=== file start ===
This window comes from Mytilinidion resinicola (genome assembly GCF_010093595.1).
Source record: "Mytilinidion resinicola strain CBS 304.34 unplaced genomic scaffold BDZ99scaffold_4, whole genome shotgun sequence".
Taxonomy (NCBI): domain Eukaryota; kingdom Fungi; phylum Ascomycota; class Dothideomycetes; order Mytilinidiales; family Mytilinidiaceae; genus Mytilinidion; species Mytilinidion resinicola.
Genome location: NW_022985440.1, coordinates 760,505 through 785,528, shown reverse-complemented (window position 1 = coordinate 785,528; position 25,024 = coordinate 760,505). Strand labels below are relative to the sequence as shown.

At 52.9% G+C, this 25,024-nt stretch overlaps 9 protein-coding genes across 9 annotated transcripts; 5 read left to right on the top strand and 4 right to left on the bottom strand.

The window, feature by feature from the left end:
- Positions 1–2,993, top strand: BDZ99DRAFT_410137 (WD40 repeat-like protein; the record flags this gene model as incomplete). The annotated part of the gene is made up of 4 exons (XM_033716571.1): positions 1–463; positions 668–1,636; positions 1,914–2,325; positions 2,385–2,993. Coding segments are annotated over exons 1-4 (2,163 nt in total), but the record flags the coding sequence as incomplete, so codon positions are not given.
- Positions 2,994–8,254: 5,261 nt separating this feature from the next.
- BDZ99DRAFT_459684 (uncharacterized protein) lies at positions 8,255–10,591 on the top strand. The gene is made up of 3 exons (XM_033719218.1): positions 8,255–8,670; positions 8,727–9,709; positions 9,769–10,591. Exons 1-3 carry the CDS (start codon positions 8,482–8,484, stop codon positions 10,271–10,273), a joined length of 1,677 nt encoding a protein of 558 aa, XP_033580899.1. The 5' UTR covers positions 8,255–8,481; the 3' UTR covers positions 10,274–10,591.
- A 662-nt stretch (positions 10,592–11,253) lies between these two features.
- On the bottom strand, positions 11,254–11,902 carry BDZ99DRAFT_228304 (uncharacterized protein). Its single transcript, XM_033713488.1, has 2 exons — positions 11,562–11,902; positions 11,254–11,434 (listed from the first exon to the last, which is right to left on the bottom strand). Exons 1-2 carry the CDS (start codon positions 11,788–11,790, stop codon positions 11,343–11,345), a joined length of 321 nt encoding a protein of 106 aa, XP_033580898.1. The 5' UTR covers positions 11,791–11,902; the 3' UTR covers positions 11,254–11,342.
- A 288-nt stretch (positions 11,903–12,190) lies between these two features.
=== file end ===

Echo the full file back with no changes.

This window comes from Mytilinidion resinicola (genome assembly GCF_010093595.1).
Source record: "Mytilinidion resinicola strain CBS 304.34 unplaced genomic scaffold BDZ99scaffold_4, whole genome shotgun sequence".
Taxonomy (NCBI): domain Eukaryota; kingdom Fungi; phylum Ascomycota; class Dothideomycetes; order Mytilinidiales; family Mytilinidiaceae; genus Mytilinidion; species Mytilinidion resinicola.
Genome location: NW_022985440.1, coordinates 760,505 through 785,528, shown reverse-complemented (window position 1 = coordinate 785,528; position 25,024 = coordinate 760,505). Strand labels below are relative to the sequence as shown.

At 52.9% G+C, this 25,024-nt stretch overlaps 9 protein-coding genes across 9 annotated transcripts; 5 read left to right on the top strand and 4 right to left on the bottom strand.

The window, feature by feature from the left end:
- Positions 1–2,993, top strand: BDZ99DRAFT_410137 (WD40 repeat-like protein; the record flags this gene model as incomplete). The annotated part of the gene is made up of 4 exons (XM_033716571.1): positions 1–463; positions 668–1,636; positions 1,914–2,325; positions 2,385–2,993. Coding segments are annotated over exons 1-4 (2,163 nt in total), but the record flags the coding sequence as incomplete, so codon positions are not given.
- Positions 2,994–8,254: 5,261 nt separating this feature from the next.
- BDZ99DRAFT_459684 (uncharacterized protein) lies at positions 8,255–10,591 on the top strand. The gene is made up of 3 exons (XM_033719218.1): positions 8,255–8,670; positions 8,727–9,709; positions 9,769–10,591. Exons 1-3 carry the CDS (start codon positions 8,482–8,484, stop codon positions 10,271–10,273), a joined length of 1,677 nt encoding a protein of 558 aa, XP_033580899.1. The 5' UTR covers positions 8,255–8,481; the 3' UTR covers positions 10,274–10,591.
- A 662-nt stretch (positions 10,592–11,253) lies between these two features.
- On the bottom strand, positions 11,254–11,902 carry BDZ99DRAFT_228304 (uncharacterized protein). Its single transcript, XM_033713488.1, has 2 exons — positions 11,562–11,902; positions 11,254–11,434 (listed from the first exon to the last, which is right to left on the bottom strand). Exons 1-2 carry the CDS (start codon positions 11,788–11,790, stop codon positions 11,343–11,345), a joined length of 321 nt encoding a protein of 106 aa, XP_033580898.1. The 5' UTR covers positions 11,791–11,902; the 3' UTR covers positions 11,254–11,342.
- A 288-nt stretch (positions 11,903–12,190) lies between these two features.